- Other ways of gaining exposure to real estate include collateralized mortgage obligations (CMOs) and collateralized debt obligations (CDOs), which are mortgages that have been bundled into securitized instruments. These, however, are tools for sophisticated investors: their transparency and quality can vary greatly, as revealed during the 2008 downturn. Some people think that home values are guaranteed to go up. History has shown otherwise: real estate values in most areas show very modest rates of return after accounting for costs such as maintenance, taxes and insurance. As with many investments, real estate values do invariably rise if given enough time. If your time horizon is short, however, property ownership is not a guaranteed money-maker. Property acquisition and disposal can be a lengthy and unpredictable process and should be viewed as a long-term, higher-risk proposition. It is not the type of investment that is appropriate if your time horizon is short and is certainly not a guaranteed investment.
6. Learn about mutual funds and exchange-traded funds (ETFs). Mutual funds and ETFs are similar investment vehicles in that each is a collection of many stocks and/or bonds (hundreds or thousands in some cases). Holding an individual security is a concentrated way of investing – the potential for gain or loss is tied to a single company – whereas holding a fund is a way to spread the risk across many companies, sectors or regions. Doing so can dampen the upside potential but also serves to protect against the downside risk.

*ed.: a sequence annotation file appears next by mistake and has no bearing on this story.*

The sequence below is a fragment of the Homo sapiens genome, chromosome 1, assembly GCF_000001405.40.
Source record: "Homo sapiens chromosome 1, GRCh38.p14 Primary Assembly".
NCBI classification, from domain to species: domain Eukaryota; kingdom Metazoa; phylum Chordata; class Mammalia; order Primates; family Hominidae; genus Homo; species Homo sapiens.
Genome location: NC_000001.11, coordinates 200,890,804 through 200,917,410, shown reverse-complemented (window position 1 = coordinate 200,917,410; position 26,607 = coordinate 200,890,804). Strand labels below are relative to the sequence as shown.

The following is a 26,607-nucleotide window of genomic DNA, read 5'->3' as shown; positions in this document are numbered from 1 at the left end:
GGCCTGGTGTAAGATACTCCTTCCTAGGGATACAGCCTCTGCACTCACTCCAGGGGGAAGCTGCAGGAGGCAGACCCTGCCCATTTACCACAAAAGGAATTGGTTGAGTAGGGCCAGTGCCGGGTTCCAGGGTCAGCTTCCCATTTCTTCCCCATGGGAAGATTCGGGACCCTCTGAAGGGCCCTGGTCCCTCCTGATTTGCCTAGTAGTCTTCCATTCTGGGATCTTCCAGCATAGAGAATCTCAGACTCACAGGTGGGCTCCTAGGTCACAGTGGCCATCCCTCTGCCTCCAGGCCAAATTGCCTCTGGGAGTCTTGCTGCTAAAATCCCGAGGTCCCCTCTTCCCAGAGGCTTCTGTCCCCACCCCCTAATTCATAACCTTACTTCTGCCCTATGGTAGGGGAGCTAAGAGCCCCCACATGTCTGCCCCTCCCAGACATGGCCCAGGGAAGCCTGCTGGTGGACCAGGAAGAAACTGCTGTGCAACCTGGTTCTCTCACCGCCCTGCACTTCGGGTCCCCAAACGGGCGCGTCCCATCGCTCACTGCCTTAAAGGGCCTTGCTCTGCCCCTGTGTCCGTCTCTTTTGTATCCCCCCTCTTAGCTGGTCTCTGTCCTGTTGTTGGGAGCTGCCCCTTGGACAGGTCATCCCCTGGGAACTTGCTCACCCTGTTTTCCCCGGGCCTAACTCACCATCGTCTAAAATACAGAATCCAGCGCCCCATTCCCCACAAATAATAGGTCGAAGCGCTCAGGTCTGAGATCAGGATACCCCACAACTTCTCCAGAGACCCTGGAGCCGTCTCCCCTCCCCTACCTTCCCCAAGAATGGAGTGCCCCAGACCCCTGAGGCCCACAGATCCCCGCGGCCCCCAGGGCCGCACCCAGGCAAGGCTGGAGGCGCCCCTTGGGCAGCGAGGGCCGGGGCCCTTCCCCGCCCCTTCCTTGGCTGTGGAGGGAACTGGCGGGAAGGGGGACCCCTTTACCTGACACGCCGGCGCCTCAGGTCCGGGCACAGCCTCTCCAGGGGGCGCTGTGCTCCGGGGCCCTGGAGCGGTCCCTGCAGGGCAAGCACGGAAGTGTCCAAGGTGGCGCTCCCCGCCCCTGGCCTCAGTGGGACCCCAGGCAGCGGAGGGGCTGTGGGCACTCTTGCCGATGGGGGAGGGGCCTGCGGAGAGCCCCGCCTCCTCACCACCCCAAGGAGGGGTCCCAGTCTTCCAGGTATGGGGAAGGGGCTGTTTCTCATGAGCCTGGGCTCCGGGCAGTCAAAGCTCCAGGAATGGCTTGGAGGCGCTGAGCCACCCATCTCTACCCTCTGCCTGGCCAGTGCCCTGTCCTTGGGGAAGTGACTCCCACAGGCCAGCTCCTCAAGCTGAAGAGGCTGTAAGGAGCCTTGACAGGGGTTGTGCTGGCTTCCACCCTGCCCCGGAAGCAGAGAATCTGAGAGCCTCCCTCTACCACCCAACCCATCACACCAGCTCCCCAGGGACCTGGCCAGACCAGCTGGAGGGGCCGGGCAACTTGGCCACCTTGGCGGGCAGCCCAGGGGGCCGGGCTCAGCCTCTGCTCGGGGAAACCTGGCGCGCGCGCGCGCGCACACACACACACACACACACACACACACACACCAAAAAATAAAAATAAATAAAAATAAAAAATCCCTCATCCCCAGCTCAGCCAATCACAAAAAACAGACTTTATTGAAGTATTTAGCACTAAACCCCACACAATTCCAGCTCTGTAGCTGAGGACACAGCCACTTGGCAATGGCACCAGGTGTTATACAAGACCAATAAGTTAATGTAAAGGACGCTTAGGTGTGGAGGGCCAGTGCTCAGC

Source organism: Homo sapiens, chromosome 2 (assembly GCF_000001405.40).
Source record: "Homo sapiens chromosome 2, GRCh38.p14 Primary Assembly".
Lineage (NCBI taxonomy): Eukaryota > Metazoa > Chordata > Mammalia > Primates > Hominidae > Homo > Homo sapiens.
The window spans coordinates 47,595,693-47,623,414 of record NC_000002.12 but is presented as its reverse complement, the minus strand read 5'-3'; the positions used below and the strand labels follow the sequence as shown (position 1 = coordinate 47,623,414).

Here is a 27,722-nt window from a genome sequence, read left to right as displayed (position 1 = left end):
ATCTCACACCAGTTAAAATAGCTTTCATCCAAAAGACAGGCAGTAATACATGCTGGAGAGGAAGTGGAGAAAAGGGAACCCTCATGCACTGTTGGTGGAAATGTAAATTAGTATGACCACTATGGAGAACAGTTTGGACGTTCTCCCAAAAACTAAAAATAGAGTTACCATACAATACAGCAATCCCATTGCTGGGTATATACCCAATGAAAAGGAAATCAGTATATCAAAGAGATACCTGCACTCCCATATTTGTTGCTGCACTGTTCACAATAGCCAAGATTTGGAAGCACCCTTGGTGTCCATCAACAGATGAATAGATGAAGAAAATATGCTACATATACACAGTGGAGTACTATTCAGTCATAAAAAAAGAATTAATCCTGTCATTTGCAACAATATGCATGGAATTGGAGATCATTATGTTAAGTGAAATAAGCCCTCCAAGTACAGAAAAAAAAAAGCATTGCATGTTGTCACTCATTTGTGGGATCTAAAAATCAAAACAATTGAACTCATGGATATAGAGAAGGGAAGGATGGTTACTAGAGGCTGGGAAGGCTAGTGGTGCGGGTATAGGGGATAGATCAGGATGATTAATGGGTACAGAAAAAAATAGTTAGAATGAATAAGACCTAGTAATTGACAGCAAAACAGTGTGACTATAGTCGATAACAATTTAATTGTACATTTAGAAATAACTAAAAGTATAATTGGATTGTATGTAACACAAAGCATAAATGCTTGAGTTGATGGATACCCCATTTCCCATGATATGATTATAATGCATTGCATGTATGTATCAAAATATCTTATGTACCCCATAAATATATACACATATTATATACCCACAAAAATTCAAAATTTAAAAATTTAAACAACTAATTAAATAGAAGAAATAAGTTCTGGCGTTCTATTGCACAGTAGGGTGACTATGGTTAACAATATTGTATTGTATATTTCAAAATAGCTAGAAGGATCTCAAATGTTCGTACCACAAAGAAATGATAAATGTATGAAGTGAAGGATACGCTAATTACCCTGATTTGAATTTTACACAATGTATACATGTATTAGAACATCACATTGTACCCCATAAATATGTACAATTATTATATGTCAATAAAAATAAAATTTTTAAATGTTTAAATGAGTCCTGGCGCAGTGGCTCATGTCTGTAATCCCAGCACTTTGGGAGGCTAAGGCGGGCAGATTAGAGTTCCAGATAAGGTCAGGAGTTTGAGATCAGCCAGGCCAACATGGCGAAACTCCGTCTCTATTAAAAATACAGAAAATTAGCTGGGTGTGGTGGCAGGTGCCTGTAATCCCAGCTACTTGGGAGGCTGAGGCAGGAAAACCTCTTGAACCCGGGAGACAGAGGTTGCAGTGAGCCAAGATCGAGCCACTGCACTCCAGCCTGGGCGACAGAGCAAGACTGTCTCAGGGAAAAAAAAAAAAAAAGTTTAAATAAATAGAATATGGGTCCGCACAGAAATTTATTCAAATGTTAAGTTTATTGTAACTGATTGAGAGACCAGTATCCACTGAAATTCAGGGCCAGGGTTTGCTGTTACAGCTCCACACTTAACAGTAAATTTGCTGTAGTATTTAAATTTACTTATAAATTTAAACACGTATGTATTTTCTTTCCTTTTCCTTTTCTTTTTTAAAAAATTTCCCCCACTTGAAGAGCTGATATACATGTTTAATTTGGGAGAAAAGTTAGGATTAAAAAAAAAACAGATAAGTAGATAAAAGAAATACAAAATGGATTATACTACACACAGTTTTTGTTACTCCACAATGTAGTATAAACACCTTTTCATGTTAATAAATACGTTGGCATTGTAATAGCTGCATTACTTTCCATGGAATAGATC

- Commodities exposure is usually achieved by holding futures contracts or a fund of futures contracts. Real estate can be held directly (by owning a home or investment property) or in a real estate investment trust (REIT) or REIT fund, which holds interests in a number of residential or commercial properties.
Mastering Investment Basics
1. Buy undervalued assets (“buy low, sell high”). If you’re talking about stocks and other assets, you want to buy when the price is low and sell when the price is high. If you buy 100 shares of stock on January 1st for $5 per share, and you sell those same shares on December 31st for $7.25, you just made $225. That may seem a paltry sum, but when you’re talking about buying and selling hundreds or even thousands of shares, it can really add up.
- How do you tell if a stock is undervalued? You need to look at a company closely — its earnings growth, profit margins, its P/E ratio, and its dividend yield — instead of looking at just one aspect and making a decision based on a single ratio or a momentary drop in the stock’s price. The price-to-earnings ratio is a common way of determining if a stock is undervalued. It simply divides a company’s share price by its earnings. For example, if Company X is trading at $5 per share, with earnings of $1 per share, its price-to-earnings ratio is 5. That is to say, the company is trading at five times its earnings. The lower this figure, the more undervalued the company may be. Typical P/E ratios range between 15 and 20, although ratios outside that range are not uncommon. Use P/E ratios as only one of many indications of a stock’s worth. Always compare a company to its peers. For example, assume you want to buy Company X. You can look at Company X’s projected earnings growth, profit margins, and price-to-earnings ratio. You would then compare these figures to those of Company X’s closest competitors. If Company X has better profit margins, better projected earnings, and a lower price-to-earnings ratio, it may be a better buy. Ask yourself some basic questions: What will the market be for this stock in the future? Will it look bleaker or better? What competitors does this company have, and what are their prospects? How will this company be able to earn money in the future? These should help you come to a better understanding of whether a company’s stock is under- or over-valued.